14th July 2021

Science, we sometimes hear it said, has given us a picture of the universe so vast that we humans are reduced to insignificance, along with the values that are so precious to us: goodness, truth and beauty, not to mention faith or a sense of the divine. We find ourselves in a material cosmos of atoms and molecules, infinitely empty space and impersonal forces sweeping the galaxies, blind to us and uncaring about our existence. This sounds coldly rational and grimly realistic. In fact it is deeply irrational. It posits an unbridgeable dichotomy between ourselves and the physical universe, when in fact we are as much a part of it as anything else in it. Goodness, truth and beauty are in the fabric of the universe because they are part of us, who are part of that universe. The American Christian thinker and prize-winning novelist Marilynne Robinson writes in her book The Givenness of Things: ‘It is an error of much scientific thinking to extrapolate from our radically partial model of reality, a model curtailed, unaccountably and arbitrarily, by the exclusion of much that we do know about the fabric and fine grain of the cosmos in which we live and move and have our being… I invoke the stuff of Being because we are made of it.’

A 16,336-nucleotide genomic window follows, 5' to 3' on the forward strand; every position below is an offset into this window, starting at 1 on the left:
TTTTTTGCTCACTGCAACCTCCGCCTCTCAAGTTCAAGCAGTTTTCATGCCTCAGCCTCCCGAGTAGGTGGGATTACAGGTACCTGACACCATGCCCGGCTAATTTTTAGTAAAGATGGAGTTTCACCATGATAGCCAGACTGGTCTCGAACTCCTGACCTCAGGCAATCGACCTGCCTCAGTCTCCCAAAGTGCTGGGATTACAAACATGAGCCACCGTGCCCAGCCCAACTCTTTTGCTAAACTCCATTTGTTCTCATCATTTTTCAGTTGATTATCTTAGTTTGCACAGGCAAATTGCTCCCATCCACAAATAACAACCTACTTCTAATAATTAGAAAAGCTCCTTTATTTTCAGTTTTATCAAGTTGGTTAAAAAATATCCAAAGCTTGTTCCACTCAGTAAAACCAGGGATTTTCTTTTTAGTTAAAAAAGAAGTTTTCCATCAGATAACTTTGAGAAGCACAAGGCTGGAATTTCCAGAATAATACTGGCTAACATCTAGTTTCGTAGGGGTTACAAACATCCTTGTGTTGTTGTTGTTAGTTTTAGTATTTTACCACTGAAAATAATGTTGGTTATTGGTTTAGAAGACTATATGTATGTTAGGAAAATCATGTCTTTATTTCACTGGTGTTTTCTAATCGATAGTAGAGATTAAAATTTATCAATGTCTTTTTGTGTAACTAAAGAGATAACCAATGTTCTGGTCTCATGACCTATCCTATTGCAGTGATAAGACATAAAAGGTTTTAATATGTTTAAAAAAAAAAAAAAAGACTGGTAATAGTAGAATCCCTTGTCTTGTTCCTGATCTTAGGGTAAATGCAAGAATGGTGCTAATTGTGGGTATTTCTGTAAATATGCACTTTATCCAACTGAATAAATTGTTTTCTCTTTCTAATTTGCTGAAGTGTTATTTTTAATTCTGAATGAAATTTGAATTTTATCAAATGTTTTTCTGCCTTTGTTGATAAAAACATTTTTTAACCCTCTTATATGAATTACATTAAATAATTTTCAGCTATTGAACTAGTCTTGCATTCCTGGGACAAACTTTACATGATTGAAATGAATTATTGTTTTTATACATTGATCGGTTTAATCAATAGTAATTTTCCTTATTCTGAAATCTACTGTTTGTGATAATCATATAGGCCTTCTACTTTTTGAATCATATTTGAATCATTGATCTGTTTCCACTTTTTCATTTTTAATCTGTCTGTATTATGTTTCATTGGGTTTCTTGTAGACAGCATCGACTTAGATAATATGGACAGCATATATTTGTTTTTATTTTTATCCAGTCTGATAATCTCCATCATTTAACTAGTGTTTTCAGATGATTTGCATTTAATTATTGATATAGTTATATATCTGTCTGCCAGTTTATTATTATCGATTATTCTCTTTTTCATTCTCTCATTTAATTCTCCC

At which point, we can turn to Psalm 8, and with the psalmist be awed by the stars into a sense of our seeming nothingness, and then marvel at ourselves as human beings, even as little children endowed with no less reason for wonder than the highest heavens.

Keith Clements